Dissertation: EU merger control has significantly affected the interpretation of the Finnish ...
Boëlius examines how the development in EU merger control has affected the development in Finnish merger control in oligopolistic markets. The objective of her study is interregulation which refers to the interdependence of the merger control provisions and case practice between EU and Finland. The focus is on the assessment criteria and the development of the said criteria.
Oligopolistic markets refer to a market structure with a limited number of sizeable firms. Because the behaviour of one firm has an appreciable impact on the overall market conditions, and thus indirectly on the situation of each of the other firms, oligopolistic firms are interdependent.
The effects of a merger on competition in oligopolistic markets can be divided into coordinated and non-coordinated effects. The first effects refer to a situation where firms that previously were not coordinating their behaviour, are, as a result of the merger, significantly more likely to coordinate and harm effective competition. A merger may also make coordination easier, more stable or more effective for firms which were coordinating prior to the merger.
The latter effects refer to a situation where a merger eliminates important competitive constraints on one or more firms, which consequently would have increased market power, without resorting to coordinated behaviour.
The Airtours case is a watershed
The assessment criteria have moved from a structure-based approach to a more behavioural approach. The judgment of the Court of First Instance (currently the General Court) in Airtours v Commission can be considered as a watershed in different phases of the development of the assessment criteria.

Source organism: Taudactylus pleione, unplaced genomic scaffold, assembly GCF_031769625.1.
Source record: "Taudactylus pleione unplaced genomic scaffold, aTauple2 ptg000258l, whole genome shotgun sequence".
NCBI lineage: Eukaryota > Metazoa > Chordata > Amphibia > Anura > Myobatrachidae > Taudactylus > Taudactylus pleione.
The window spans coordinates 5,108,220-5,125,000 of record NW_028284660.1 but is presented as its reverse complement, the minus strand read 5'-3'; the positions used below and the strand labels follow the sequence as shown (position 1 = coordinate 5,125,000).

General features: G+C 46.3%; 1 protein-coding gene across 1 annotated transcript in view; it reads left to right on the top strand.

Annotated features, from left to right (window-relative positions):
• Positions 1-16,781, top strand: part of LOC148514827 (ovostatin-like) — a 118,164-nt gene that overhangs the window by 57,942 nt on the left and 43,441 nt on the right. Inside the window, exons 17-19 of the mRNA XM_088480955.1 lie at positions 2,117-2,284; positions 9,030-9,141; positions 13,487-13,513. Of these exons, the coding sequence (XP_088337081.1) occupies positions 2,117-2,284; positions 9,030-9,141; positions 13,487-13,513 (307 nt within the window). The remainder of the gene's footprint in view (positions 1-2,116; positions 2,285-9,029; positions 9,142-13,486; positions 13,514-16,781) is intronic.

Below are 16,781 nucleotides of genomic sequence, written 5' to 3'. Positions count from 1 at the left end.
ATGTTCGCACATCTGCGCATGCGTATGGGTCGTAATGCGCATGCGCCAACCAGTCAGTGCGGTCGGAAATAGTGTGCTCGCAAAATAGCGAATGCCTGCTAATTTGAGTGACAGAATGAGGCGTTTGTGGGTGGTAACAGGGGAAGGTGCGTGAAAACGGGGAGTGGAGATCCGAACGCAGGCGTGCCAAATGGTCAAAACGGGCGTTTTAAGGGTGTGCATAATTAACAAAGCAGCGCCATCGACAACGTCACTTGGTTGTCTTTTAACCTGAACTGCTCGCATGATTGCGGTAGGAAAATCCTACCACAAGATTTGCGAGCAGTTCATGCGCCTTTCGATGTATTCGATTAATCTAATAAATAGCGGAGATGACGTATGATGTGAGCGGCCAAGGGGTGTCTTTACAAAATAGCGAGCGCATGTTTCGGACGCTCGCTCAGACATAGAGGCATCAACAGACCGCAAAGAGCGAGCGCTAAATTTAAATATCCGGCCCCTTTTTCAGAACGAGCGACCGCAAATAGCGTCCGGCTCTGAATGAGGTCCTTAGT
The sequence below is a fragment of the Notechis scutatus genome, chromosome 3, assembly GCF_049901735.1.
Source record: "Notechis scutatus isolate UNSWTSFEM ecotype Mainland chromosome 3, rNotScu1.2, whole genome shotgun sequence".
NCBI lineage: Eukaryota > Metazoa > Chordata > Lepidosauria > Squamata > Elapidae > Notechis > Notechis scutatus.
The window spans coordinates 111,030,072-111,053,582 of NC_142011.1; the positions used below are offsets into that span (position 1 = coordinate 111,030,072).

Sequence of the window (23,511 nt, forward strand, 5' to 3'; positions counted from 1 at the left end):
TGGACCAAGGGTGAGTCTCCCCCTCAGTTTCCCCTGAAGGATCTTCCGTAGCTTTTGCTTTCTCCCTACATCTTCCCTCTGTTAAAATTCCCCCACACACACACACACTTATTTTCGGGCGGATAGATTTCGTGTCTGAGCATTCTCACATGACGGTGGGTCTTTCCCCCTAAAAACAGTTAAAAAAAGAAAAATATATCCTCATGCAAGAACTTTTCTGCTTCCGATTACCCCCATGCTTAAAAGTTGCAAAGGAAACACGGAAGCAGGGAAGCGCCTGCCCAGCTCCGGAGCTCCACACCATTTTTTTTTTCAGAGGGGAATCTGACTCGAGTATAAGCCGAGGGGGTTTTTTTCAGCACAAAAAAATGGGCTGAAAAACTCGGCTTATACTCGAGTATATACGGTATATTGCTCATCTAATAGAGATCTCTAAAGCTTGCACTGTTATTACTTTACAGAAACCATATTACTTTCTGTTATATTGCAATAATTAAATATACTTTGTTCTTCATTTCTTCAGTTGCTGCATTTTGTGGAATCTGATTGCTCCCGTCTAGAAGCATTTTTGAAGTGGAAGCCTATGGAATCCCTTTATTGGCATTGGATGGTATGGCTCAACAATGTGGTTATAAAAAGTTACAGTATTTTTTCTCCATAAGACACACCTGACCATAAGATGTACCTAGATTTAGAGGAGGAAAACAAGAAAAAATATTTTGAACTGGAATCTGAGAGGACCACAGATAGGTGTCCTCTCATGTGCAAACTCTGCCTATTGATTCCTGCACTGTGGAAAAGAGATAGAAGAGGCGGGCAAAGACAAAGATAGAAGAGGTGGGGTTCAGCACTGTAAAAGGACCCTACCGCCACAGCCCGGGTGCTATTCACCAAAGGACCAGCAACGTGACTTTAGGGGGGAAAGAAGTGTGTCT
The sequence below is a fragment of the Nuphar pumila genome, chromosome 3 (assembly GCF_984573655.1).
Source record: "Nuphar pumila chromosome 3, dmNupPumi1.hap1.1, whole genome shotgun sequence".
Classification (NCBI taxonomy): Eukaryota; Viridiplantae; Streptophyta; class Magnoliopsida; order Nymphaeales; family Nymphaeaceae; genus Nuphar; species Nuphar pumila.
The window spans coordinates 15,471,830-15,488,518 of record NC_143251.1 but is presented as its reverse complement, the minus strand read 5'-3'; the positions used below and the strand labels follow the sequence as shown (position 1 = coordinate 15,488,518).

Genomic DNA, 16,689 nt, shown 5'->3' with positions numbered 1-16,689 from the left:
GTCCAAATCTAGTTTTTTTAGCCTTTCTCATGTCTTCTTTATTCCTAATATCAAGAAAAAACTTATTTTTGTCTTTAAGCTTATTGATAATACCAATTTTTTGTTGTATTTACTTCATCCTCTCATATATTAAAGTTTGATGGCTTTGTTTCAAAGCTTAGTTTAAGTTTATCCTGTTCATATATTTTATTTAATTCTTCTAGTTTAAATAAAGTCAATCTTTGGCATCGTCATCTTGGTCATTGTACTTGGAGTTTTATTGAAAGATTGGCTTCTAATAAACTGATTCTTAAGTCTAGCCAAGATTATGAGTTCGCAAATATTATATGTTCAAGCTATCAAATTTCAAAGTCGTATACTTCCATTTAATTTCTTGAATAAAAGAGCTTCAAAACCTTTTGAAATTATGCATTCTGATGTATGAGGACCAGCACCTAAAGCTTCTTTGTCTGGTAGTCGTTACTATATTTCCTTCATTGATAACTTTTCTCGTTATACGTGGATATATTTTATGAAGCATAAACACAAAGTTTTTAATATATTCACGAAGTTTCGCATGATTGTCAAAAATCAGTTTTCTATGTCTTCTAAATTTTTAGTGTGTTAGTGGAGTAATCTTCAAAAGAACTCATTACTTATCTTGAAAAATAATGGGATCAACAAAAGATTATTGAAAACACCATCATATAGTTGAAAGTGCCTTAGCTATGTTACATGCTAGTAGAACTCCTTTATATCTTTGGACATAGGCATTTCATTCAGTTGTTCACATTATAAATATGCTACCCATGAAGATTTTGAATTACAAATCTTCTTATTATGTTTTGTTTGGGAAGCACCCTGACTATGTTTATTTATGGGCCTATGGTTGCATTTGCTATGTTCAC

In this judgment, the Court adopted three necessary conditions for the finding competition concerns. First, the coordinating firms must be able to monitor to a sufficient degree whether the terms of coordination are being adhered to. Second, discipline requires that there is some form of credible deterrent mechanism that can be activated if deviation is detected. Third, the reactions of outsiders, such as current and future competitors not participating in the coordination, as well as customers, should not be able to jeopardise the results expected from the coordination.
“These conditions can also be identified in the recent case practice in Finland, for example, in the NCC/Destia case”, says Boëlius.
The study shows that EU merger control has significantly affected the interpretation and enforcement of the Finnish merger provisions. However, the criteria and their emphasis are subject to changes. The Court of Justice has later stated, for example, that in applying the above-mentioned criteria it is necessary to avoid a mechanical approach involving a separate verification of each of the criteria taken in isolation.
“It will be seen how the tentative future development in the EU will affect the development in Finnish merger control”, says Boëlius.
The public examination of Lic.Sc. Jaana Boёlius’ doctoral dissertation “Interregulation of oligopolistic markets” will be held on Friday 20 May at 12 o´clock in auditorium Kurten (C203, Tervahovi). Professor Matti Rudanko (Aalto University, Finland) will act as opponent and professor Vesa Annola as custos. The examination will be held in Finnish.
Boëlius, Jaana (2016). Interregulation of Oligopolistic Markets – Finnish Merger Control in View of EU Merger Regulation and EU Case Practice. Acta Wasaensia 350.
Further information: Jaana Boëlius, tel.+358 40 550 9050, email: jaana.boelius(at)gmail.com